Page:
• For stress, anxiety or fatigue: 1-gram ginseng daily dosed 500 mg twice per day
  • For Type 2 diabetes: 200 mg per day
  • For erectile dysfunction (ED): 900 mg of Panax ginseng 3-times per day

The bottom-line is to stay within the dosage recommended by the ginseng supplement manufacturer.

Ginseng Side Effects

Ginseng is a natural supplement and side effects are generally mild. But it can act as a stimulant in some people. Which can cause anxiety and insomnia.

Long-term use or higher than recommended doses can cause headache, dizziness and stomach upset. If you’re going to use ginseng you should cycle your dosing. Use the recommended dose for 3-4 weeks and take a week off before dosing again.

Women may experience menstrual changes when supplementing with ginseng.

Ginseng is NOT recommended by the under-18 neurohacker. Or women who are pregnant or breastfeeding.

Ginseng may affect blood sugar levels. So if you’re taking drugs for diabetes, check with your doctor first before supplementing with ginseng.

Ginseng can interact with:

  • Blood-thinning medications
  • Antidepressants
  • Antipsychotic medications
  • Stimulants including caffeine, Ritalin, Adderall, modafinil, adrafinil, etc.
  • Morphine

Types of Ginseng to buy

Ginseng supplements are made from ginseng root and root hairs. It’s available in dried, powdered, capsule and tablet forms.

Ginseng is also included in some nootropic stacks and other combination supplement formulas. Some with patented ginseng extracts like Cereboost™, GS15-4, and others.

Experienced users of ginseng seem to prefer American Ginseng (Panax quinquefolius) over Asian Ginseng (Panax ginseng). Each is a unique species of ginseng but both have ginsenosides.

But American Ginseng is cultivated under stricter conditions avoiding pesticides and herbicides. And the colder growing climate encourages higher concentrations of the active ingredients in ginseng.

When buying American ginseng, look for Panax quinquefolius. And when buying Asian ginseng, look for Korean, red or Panax ginseng.

And finally, make sure you buy from a reputable supplement maker. Very recently GNC, Target, Walgreens and Walmart stores in the U.S. were found to contain either contaminants or little to zero ginseng. Walgreens ginseng brand was found to contain nothing but garlic powder and rice.[xxi]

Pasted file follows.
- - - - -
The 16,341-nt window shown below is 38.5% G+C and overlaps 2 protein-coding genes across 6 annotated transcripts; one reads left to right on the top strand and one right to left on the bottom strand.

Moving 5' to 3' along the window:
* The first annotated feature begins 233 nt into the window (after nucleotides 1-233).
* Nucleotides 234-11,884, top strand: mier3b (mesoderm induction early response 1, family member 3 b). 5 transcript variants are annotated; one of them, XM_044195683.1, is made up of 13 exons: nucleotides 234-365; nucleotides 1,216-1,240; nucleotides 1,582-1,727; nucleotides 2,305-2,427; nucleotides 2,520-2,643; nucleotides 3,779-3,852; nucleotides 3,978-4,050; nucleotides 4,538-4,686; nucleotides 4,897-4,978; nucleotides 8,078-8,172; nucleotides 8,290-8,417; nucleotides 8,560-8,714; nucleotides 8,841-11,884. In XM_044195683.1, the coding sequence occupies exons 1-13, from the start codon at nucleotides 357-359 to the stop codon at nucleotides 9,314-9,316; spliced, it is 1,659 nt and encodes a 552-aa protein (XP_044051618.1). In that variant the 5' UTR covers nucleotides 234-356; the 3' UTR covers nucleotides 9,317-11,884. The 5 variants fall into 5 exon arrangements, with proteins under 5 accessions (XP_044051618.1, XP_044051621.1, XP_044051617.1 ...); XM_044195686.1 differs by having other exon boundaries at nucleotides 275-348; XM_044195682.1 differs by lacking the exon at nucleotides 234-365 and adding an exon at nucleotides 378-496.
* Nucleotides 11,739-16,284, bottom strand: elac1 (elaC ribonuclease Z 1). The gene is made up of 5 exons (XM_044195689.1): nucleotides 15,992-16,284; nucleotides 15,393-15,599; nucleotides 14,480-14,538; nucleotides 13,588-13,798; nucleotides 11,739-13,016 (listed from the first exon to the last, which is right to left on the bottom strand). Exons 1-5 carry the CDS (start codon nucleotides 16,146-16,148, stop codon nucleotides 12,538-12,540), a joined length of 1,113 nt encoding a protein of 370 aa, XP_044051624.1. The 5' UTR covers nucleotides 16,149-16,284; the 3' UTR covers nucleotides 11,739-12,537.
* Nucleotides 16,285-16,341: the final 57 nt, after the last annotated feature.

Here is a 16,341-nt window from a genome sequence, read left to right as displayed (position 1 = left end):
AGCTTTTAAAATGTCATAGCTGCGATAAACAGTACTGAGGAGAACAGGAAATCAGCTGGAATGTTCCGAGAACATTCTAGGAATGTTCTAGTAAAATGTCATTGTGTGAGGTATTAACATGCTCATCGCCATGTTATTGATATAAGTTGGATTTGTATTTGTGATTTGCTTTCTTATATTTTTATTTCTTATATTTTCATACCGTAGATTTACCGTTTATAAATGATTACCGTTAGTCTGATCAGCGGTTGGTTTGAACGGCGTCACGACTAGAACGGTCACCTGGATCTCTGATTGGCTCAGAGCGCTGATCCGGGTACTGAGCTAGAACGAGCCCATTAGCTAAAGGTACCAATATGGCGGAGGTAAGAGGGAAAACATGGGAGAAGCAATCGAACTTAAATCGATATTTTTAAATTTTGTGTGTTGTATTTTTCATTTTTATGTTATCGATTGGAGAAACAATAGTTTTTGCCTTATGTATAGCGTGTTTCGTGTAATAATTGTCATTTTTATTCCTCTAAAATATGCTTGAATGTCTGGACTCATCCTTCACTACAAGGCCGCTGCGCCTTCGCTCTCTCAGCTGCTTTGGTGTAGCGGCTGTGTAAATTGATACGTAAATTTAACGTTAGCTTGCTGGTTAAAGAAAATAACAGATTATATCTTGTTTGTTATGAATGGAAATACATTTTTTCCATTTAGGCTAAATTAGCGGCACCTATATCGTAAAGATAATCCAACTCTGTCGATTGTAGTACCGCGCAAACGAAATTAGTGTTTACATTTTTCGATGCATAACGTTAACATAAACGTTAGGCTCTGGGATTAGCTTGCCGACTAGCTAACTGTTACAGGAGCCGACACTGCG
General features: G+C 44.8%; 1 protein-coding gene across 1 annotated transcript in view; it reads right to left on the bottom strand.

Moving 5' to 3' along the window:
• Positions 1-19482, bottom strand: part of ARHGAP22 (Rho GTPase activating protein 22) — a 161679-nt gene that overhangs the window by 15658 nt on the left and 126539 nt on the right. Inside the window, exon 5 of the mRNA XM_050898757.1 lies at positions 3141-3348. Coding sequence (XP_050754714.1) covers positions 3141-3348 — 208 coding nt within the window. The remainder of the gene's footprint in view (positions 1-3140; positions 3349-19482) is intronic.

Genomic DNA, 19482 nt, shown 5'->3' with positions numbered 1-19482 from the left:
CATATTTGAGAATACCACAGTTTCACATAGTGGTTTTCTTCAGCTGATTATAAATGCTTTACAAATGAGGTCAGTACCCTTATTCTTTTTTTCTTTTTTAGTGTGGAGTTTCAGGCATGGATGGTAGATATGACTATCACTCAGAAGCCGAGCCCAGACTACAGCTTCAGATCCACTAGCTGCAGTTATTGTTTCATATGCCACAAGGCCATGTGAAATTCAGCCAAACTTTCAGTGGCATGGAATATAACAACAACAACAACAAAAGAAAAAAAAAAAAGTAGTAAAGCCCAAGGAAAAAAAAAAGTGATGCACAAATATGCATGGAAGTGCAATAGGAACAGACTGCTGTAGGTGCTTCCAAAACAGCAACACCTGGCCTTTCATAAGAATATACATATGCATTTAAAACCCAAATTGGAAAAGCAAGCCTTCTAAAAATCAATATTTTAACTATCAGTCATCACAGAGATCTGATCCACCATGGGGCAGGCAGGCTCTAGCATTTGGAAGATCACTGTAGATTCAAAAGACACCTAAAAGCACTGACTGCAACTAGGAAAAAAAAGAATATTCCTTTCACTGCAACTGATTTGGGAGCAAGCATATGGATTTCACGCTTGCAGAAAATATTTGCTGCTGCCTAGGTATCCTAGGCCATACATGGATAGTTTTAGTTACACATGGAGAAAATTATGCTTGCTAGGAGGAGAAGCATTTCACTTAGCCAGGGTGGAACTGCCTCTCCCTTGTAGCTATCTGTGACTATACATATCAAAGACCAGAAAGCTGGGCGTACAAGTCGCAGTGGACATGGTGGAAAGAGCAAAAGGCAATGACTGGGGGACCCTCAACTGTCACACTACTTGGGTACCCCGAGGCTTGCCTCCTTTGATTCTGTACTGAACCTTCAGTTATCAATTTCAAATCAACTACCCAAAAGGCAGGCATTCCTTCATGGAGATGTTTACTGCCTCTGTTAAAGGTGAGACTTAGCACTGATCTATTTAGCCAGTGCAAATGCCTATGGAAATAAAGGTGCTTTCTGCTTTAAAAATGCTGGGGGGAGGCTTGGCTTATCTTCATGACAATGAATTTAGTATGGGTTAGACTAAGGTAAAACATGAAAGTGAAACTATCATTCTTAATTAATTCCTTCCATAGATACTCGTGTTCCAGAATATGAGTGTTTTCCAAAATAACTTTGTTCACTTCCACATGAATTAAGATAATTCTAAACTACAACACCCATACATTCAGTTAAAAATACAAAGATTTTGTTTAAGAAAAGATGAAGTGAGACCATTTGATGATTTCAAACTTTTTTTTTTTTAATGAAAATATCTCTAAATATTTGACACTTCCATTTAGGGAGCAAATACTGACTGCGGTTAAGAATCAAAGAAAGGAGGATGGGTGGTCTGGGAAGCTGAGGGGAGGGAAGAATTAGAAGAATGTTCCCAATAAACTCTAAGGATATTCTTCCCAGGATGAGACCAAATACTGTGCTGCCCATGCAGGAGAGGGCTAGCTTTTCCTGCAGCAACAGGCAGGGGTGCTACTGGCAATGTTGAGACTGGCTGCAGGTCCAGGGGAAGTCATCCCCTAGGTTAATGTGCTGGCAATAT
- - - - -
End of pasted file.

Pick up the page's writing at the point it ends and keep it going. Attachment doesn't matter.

Nootropics Expert Recommendation

Ginseng 100 – 400 mg per day

Nootropics Expert Tested and ApprovedI recommend using Ginseng as a nootropic supplement.

Your body does not make Ginseng on its own. So you must take it as a standardized supplement.

Ginseng is especially helpful for chronic fatigue. And a great way to provide a natural physical and mental energy boost.

Ginseng provides anti-anxiety and calming effects. And can boost mental alertness, memory, recall, and learning.

Ginseng is a powerful adaptogen that has been used for thousands of years. The ancient Chinese and other cultures used it for overall health.

We suggest starting with a dose of 100 mg daily. You can safely boost it to 4-500 mg per day depending on the brand and extract.

But remember that ginseng has steroid-like qualities. So make sure you cycle it. Use it for 3-4 weeks and take a week off. And don’t take it late in the day as it may interfere with sleep.

Many neurohackers prefer American over Asian ginseng. It has a slightly different ginsenoside profile. And is grown under stricter conditions ensuring quality and safety.

As an Amazon Associate I earn from qualifying purchases. This post may also contain other affiliate links and I will be compensated if you make a purchase after clicking on my links.

[i] Filaretov A.A., Bogdanova T.S., Podvigina T.T., Bodganov A.I. “Role of pituitary-adrenocortical system in body adaptation abilities.”Experimental and Clinical Endocrinology. 1988 Dec;92(2):129-36. (source)

[ii] Radad K., Gille G., Moldzio R., Saito H., Rausch W.D. “Ginsenosides Rb1 and Rg1 effects on mesencephalic dopaminergic cells stressed with glutamate.” Brain Research. 2004 Sep 17;1021(1):41-53. (source)

[iii] Niederhofer H. “Panax ginseng may improve some symptoms of attention-deficit hyperactivity disorder.” Journal of Dietary Supplements. 2009;6(1):22-7. (source)

[iv] Li X.T., Chen R., Jin L.M., Chen H.Y. “Regulation on energy metabolism and protection on mitochondria of Panax ginseng polysaccharide.” American Journal of Chinese Medicine. 2009;37(6):1139-52. (source)